At a closed-door meeting, House lawmakers discuss strategies to counter potential violence.
By Rachael Bade
House Republicans during a closed-door meeting Tuesday discussed how to protect themselves and their staff from protesters storming town halls and offices in opposition to repealing Obamacare, sources in the room told POLITICO.
House GOP Conference Chairwoman Cathy McMorris Rodgers invited Rep. David Reichert, a former police sheriff, to present lawmakers with protective measures they should have in place. Among the suggestions: having a physical exit strategy at town halls, or a backdoor in congressional offices to slip out of, in case demonstrations turn violent; having local police monitor town halls; replacing any glass office door entrances with heavy doors and deadbolts; and setting up intercoms to ensure those entering congressional offices are there for appointments, not to cause chaos.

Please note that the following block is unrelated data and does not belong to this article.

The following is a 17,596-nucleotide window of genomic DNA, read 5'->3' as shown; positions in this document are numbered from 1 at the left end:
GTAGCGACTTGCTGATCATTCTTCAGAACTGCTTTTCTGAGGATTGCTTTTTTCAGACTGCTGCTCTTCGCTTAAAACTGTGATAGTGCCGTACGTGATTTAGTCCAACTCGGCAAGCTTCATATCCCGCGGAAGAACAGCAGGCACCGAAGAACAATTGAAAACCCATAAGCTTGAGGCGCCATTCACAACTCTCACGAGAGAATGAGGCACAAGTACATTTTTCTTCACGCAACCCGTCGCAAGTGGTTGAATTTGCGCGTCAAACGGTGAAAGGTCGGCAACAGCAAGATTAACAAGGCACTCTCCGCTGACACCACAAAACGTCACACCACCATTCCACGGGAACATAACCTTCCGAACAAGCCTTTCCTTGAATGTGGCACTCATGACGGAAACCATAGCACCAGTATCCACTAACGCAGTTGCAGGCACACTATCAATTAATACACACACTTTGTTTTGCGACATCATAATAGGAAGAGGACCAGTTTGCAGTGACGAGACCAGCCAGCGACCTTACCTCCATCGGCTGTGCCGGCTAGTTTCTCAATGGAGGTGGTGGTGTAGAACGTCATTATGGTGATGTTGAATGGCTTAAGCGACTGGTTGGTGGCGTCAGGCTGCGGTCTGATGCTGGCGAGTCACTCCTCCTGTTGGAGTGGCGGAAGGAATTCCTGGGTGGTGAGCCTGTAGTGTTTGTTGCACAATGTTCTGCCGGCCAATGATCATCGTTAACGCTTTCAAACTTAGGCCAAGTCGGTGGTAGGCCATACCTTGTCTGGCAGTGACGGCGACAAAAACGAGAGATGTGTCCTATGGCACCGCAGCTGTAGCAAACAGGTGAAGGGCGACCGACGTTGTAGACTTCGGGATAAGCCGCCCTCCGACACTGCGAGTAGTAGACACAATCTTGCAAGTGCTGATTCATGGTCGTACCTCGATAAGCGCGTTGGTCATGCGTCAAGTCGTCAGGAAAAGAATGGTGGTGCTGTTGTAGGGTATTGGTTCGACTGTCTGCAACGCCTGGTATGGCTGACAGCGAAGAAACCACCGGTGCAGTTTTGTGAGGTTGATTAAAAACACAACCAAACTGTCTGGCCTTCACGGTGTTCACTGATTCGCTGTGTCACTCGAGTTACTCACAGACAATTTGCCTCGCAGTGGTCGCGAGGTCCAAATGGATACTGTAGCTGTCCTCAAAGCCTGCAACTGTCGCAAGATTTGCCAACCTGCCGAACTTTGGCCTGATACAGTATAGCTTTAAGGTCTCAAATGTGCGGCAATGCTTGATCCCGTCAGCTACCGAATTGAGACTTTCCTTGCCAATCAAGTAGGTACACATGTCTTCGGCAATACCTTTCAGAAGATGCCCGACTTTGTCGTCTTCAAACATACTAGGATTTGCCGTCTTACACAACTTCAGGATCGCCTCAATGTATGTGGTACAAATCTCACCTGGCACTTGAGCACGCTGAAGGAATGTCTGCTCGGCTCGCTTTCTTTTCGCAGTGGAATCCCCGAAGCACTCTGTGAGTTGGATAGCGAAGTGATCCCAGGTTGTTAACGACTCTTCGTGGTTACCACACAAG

“The message was: One, be careful for security purposes. Watch your back. And two, be receptive. Honor the First Amendment, engage, be friendly, be nice,” said Republican Study Committee Chairman Mark Walker (R-N.C.). “Because it is toxic out there right now. Even some of the guys who have been around here a lot longer than I have, have never seen it to this level.”
He later added: “For those of us who have children in grade school and that kind of thing, there’s a factor in all of this, saying: How far will the progressive movement go to try to intimidate us?”
The conference discussion comes as Democratic activists around the nation ramp up protests against Republican to repeal Obamacare. Protesters have disrupted town halls and other public events, jeering and yelling at Republicans just as conservatives did to Democrats when they were writing the law eight years ago. Conservative protesters in 2009 and 2010 were accused of spitting on and hurling racial epithets at Democratic lawmakers ahead of their votes to pass Obamacare. Republicans denied the accusations at the time.